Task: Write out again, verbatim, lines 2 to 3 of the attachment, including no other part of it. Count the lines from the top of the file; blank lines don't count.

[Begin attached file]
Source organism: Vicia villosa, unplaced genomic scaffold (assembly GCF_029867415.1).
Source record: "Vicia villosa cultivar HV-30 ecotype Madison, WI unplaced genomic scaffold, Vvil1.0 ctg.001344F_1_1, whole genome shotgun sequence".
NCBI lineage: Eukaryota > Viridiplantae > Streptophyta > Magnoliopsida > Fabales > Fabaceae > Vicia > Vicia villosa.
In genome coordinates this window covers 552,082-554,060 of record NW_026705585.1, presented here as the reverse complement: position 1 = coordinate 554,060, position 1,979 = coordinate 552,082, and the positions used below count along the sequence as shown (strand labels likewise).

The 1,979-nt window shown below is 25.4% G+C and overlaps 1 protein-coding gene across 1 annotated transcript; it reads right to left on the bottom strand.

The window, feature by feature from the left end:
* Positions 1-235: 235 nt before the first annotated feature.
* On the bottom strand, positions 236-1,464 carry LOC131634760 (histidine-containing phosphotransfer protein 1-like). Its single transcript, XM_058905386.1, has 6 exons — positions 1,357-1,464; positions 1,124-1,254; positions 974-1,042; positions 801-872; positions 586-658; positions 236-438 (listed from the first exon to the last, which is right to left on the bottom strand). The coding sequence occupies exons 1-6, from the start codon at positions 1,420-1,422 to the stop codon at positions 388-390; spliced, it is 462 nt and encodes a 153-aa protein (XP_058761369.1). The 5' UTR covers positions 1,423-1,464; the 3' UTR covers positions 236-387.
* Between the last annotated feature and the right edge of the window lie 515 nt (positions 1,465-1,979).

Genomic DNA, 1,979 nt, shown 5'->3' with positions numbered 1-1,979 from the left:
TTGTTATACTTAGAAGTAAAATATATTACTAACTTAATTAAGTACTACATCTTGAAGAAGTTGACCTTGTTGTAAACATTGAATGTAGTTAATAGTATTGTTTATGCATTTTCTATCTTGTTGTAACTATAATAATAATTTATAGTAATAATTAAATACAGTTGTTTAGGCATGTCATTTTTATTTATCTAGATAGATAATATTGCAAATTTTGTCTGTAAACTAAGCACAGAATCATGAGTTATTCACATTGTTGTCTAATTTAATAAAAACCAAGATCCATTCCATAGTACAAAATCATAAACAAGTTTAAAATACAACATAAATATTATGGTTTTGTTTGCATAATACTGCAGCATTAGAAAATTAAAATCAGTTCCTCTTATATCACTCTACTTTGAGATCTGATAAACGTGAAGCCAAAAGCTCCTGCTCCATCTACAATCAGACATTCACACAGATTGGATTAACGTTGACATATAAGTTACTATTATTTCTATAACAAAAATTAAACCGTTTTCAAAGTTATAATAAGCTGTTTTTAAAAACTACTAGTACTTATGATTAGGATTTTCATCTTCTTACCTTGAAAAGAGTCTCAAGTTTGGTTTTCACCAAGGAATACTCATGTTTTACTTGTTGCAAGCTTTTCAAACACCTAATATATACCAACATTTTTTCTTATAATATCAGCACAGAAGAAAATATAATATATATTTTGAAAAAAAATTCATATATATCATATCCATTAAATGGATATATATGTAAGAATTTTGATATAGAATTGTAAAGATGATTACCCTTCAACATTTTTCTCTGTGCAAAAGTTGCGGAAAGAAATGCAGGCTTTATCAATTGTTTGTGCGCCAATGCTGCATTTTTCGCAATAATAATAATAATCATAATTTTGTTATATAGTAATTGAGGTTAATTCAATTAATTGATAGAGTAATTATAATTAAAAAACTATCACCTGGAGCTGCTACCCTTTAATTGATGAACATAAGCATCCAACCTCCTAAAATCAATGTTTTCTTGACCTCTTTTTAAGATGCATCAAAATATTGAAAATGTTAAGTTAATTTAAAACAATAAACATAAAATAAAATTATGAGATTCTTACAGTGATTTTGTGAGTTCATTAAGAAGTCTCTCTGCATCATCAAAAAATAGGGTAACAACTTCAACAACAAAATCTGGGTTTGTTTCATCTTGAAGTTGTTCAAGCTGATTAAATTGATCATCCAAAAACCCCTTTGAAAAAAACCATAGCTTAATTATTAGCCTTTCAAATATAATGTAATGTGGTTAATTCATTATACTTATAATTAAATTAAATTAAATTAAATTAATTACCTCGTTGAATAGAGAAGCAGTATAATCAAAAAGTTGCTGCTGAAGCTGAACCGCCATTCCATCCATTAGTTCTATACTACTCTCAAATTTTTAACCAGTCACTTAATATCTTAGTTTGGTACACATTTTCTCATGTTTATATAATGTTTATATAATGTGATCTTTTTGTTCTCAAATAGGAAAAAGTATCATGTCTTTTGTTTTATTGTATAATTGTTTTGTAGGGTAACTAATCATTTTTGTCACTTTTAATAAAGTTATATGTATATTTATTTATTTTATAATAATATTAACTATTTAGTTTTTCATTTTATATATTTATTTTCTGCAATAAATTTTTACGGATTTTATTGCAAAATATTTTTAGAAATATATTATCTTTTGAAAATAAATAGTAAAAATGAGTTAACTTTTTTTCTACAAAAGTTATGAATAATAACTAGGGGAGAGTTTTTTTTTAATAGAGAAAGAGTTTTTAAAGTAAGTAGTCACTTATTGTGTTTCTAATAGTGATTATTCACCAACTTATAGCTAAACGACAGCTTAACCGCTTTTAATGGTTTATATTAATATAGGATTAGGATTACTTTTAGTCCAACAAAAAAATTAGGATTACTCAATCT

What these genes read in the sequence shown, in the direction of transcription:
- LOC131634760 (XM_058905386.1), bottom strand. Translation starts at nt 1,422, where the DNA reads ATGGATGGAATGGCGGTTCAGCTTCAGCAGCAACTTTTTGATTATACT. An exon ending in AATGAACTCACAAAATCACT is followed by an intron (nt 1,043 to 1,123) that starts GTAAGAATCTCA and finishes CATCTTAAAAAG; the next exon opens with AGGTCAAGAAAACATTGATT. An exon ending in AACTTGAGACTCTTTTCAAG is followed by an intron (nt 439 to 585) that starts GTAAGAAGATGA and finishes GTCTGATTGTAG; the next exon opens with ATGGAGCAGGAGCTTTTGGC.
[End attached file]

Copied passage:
Source record: "Vicia villosa cultivar HV-30 ecotype Madison, WI unplaced genomic scaffold, Vvil1.0 ctg.001344F_1_1, whole genome shotgun sequence".
NCBI lineage: Eukaryota > Viridiplantae > Streptophyta > Magnoliopsida > Fabales > Fabaceae > Vicia > Vicia villosa.